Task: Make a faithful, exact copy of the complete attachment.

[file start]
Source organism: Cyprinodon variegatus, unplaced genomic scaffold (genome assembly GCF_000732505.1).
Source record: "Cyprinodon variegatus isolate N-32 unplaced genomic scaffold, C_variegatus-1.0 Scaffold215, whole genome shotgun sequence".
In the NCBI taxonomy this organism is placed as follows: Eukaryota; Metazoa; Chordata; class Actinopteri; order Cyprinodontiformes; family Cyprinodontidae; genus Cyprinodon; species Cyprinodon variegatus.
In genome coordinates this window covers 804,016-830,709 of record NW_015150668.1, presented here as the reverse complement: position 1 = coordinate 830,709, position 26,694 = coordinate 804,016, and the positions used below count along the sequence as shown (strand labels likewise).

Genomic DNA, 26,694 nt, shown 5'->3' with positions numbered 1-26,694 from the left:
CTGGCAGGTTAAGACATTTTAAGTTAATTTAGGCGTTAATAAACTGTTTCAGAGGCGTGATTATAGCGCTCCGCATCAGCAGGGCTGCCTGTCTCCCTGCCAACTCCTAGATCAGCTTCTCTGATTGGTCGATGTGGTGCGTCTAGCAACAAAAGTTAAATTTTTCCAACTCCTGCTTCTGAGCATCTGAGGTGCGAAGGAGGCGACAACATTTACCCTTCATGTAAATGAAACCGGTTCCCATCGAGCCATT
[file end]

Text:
Source organism: Cyprinodon variegatus, unplaced genomic scaffold (genome assembly GCF_000732505.1).
Source record: "Cyprinodon variegatus isolate N-32 unplaced genomic scaffold, C_variegatus-1.0 Scaffold215, whole genome shotgun sequence".
In the NCBI taxonomy this organism is placed as follows: Eukaryota; Metazoa; Chordata; class Actinopteri; order Cyprinodontiformes; family Cyprinodontidae; genus Cyprinodon; species Cyprinodon variegatus.
In genome coordinates this window covers 804,016-830,709 of record NW_015150668.1, presented here as the reverse complement: position 1 = coordinate 830,709, position 26,694 = coordinate 804,016, and the positions used below count along the sequence as shown (strand labels likewise).

Genomic DNA, 26,694 nt, shown 5'->3' with positions numbered 1-26,694 from the left:
CTGGCAGGTTAAGACATTTTAAGTTAATTTAGGCGTTAATAAACTGTTTCAGAGGCGTGATTATAGCGCTCCGCATCAGCAGGGCTGCCTGTCTCCCTGCCAACTCCTAGATCAGCTTCTCTGATTGGTCGATGTGGTGCGTCTAGCAACAAAAGTTAAATTTTTCCAACTCCTGCTTCTGAGCATCTGAGGTGCGAAGGAGGCGACAACATTTACCCTTCATGTAAATGAAACCGGTTCCCATCGAGCCATT